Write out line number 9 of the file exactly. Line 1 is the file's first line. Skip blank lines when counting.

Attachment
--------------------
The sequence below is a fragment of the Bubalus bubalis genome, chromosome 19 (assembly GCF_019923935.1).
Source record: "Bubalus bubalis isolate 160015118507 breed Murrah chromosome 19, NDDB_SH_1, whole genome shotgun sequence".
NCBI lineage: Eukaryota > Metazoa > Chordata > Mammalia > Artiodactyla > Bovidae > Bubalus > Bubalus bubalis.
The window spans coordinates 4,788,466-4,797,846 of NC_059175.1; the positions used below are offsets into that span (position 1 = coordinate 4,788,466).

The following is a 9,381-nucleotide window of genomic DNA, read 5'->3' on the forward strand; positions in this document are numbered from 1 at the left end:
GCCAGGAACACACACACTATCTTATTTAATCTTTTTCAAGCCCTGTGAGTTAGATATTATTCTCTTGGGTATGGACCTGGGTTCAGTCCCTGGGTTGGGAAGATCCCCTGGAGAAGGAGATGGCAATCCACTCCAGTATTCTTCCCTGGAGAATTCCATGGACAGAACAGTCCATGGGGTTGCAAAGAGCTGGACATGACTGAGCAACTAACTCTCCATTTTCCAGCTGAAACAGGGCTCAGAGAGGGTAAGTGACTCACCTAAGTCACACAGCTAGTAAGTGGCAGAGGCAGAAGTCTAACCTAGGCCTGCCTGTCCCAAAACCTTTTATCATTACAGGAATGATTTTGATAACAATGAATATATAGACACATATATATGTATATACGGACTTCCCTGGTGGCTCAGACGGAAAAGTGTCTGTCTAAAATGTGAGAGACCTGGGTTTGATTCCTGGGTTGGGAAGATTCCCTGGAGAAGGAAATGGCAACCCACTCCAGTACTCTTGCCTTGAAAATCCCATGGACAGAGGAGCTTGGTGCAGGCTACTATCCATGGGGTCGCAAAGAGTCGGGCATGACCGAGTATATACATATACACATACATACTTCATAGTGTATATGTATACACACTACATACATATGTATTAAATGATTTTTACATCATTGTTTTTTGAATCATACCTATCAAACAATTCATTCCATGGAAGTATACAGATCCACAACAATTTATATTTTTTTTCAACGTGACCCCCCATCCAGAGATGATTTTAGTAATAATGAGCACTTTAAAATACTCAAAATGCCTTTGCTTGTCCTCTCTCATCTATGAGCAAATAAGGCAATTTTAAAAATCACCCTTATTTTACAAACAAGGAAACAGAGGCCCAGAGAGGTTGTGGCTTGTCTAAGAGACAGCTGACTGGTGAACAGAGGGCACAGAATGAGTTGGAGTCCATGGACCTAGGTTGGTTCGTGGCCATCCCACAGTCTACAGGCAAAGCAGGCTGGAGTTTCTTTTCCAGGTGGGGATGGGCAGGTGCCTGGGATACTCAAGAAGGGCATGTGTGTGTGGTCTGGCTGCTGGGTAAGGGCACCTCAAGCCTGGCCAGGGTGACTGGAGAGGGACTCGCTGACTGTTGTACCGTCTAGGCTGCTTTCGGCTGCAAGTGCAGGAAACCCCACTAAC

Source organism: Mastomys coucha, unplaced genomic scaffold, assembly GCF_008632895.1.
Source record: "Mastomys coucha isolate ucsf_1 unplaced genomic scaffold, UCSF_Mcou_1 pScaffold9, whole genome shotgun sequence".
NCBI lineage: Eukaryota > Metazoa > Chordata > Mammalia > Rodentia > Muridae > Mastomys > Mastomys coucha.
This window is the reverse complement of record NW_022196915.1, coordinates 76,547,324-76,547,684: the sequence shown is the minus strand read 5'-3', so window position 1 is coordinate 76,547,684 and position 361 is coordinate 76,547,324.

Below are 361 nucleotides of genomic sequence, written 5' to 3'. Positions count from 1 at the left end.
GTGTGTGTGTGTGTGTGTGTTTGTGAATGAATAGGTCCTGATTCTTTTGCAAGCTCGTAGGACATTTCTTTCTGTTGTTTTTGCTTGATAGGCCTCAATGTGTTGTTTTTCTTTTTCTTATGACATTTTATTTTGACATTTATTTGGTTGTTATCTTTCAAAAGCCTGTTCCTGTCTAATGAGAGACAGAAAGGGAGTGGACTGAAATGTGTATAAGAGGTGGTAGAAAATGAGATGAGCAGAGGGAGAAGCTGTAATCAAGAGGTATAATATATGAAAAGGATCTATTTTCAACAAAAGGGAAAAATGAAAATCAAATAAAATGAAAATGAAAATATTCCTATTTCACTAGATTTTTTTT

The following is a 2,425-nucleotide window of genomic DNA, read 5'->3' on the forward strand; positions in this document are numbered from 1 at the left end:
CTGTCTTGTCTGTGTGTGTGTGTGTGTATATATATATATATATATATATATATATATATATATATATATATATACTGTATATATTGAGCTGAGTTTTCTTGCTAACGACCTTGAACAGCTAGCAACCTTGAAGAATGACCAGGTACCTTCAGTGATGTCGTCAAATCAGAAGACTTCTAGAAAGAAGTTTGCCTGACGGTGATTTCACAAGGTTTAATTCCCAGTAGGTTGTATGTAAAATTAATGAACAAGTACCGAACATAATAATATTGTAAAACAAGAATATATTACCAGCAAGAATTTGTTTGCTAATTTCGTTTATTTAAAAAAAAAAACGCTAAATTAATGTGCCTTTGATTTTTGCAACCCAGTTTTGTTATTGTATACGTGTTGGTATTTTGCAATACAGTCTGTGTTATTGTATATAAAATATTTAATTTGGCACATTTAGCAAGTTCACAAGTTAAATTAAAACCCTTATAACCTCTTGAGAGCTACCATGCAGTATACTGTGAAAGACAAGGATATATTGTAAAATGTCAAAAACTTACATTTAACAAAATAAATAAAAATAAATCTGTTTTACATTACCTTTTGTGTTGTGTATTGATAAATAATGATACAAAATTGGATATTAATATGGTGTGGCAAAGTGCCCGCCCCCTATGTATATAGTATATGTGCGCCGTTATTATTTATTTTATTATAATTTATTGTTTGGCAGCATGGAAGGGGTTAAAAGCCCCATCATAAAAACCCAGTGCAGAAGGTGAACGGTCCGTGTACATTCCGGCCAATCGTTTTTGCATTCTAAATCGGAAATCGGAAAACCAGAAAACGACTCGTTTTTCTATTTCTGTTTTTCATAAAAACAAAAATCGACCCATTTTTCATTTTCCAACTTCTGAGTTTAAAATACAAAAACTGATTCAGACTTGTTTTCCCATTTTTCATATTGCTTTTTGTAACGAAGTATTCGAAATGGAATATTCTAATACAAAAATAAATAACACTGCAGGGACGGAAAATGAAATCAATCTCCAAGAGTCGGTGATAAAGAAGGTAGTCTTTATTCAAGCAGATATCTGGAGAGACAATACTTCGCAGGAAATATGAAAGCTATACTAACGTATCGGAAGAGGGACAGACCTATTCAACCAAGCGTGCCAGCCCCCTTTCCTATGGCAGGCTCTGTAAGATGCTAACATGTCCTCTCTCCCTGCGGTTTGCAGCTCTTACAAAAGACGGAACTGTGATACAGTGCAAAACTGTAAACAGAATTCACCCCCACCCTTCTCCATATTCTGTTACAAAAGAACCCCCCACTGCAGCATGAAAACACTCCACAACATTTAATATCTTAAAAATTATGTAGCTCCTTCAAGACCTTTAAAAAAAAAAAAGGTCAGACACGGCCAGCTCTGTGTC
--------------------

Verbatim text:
NCBI lineage: Eukaryota > Metazoa > Chordata > Mammalia > Rodentia > Muridae > Mastomys > Mastomys coucha.